We're halfway through 2016, and it's a good time to take stock of where things stand in the world's major economies. Moreover, with the first six months of the year now behind us, we have a better idea of where things might be headed in 2017. With that in mind, the following overview of economic trends will give you a sense of what to expect for the rest of this year and into the next.
It looks like 2016 will be another subpar year in terms of global economic growth. Since 2012, world real gross domestic product (GDP) growth has been stuck in the 2.5%-2.7% range. That's unlikely to change this year, but we expect to see some improvement next year. A significant amount of that rebound is likely to emanate from the industrial production sector. Global industrial production has slowed from a 2.7% growth rate in 2014 to a 1.2% reading in 2015 and is likely to grow only 1.2% in 2016. However, we expect it to bounce back at around 3.1% in 2017, and to be a tad over 3.0% for each year in the period 2017-2020. (See Figure 1.)
Global economic growth faces challenges due to a perfect storm of political risks. Uncertainty over the United Kingdom's referendum on European Union membership has hurt business growth and sentiment, mitigating consumer confidence and spending growth in that country. The suspension of Brazil's president, Dilma Rousseff, has exacerbated that country's economic woes, and a resurgence of populism in Austria and the Philippines has also raised concerns. In addition, the political climate in the United States could further deter already weakened U.S. business investment and corporate hiring.
The divergence in real GDP growth rates among the world's key economies is widening. Several, such as Brazil, Russia, and Venezuela, are in deep recessions. Others, including Argentina, Japan, and South Africa, are on the cusp of entering recession territory. A couple of the eurozone countries are growing at subpar rates and are vulnerable to economic or financial setbacks. Growth is relatively more solid but somewhat unexciting in Canada, Germany, Sweden, the United Kingdom, and the United States. However, a few economies, such as India, Indonesia, the Philippines, and Vietnam, are performing rather well. As for China, its structural problems and ongoing transition to light manufacturing and a service-oriented economy make it difficult to classify its current economic and financial performance.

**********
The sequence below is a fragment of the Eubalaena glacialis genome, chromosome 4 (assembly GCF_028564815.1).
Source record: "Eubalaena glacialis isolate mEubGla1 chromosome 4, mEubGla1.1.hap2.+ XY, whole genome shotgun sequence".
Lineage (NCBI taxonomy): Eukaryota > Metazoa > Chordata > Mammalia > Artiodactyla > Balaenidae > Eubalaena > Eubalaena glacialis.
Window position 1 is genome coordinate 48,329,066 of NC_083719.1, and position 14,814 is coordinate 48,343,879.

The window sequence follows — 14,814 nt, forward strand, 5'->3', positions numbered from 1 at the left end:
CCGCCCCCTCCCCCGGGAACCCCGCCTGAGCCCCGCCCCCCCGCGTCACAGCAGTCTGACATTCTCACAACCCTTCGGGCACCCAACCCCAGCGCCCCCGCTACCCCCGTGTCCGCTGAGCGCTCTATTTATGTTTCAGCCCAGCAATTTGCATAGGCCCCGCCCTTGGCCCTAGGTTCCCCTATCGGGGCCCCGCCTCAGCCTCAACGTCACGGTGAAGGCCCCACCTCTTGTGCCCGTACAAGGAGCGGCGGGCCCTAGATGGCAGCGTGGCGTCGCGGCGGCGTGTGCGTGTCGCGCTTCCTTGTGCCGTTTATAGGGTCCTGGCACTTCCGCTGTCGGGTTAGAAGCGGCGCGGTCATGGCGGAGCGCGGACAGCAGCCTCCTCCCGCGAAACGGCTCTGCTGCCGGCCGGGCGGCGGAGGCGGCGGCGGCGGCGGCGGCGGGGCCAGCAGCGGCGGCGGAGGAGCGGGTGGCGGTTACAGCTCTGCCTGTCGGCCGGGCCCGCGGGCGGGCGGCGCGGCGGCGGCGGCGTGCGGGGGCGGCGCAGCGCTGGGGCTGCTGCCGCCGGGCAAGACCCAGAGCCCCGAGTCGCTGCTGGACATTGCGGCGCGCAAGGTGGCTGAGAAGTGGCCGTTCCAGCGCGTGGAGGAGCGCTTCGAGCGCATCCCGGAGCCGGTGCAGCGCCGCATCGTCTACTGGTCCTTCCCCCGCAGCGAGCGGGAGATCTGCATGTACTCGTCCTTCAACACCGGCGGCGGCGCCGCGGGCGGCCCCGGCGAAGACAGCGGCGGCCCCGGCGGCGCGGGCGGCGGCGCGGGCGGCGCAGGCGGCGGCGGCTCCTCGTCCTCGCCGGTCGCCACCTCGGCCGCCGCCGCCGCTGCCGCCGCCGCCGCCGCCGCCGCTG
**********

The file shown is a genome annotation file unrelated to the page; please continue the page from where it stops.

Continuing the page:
Approximately 25 percent of the world's GDP is under a negative interest rate regime. Negative interest rates have been applied by the Bank of Japan, European Central Bank (the central bank of the eurozone countries), Danish National Bank, Swedish National Bank, and Swiss National Bank. Negative interest rates are rather experimental and are a clear indication that traditional monetary-policy options have not been successful. These central banks are trying this approach in order to promote growth. Negative interest rates influence growth by punishing banks that have high levels of cash holdings instead of providing loans. Since central banks provide a benchmark for most borrowing costs, negative rates can also have a profound impact on fixed-income securities; by the end of April 2016 approximately US$8 trillion of government bonds globally offered negative yields. The U.S. Federal Reserve did raise rates in December 2015 but is unlikely to do so again until late this year. Meanwhile, the Bank of England is unlikely to raise rates until next year and is eagerly awaiting the results of the United Kingdom's vote on European Union membership in late June.
European growth is slow, steady, and bifurcated, with no shortage of political risks. Although the foundations of Europe's economic growth remain fairly firm due to low commodity and low energy prices, competitive currencies, and monetary stimulus, the region faces multiple political risks. These include the ongoing refugee crisis, terrorist attacks, the U.K.'s referendum on EU membership, and the on-again, off-again flare-ups over Greek debt. The growth prospects seem to be rather bifurcated, with countries in Europe's northern zone growing at a steady pace, and those in the southern zone coming out of a deep ditch, showing some promise (Spain), or exposed to financial and economic shocks.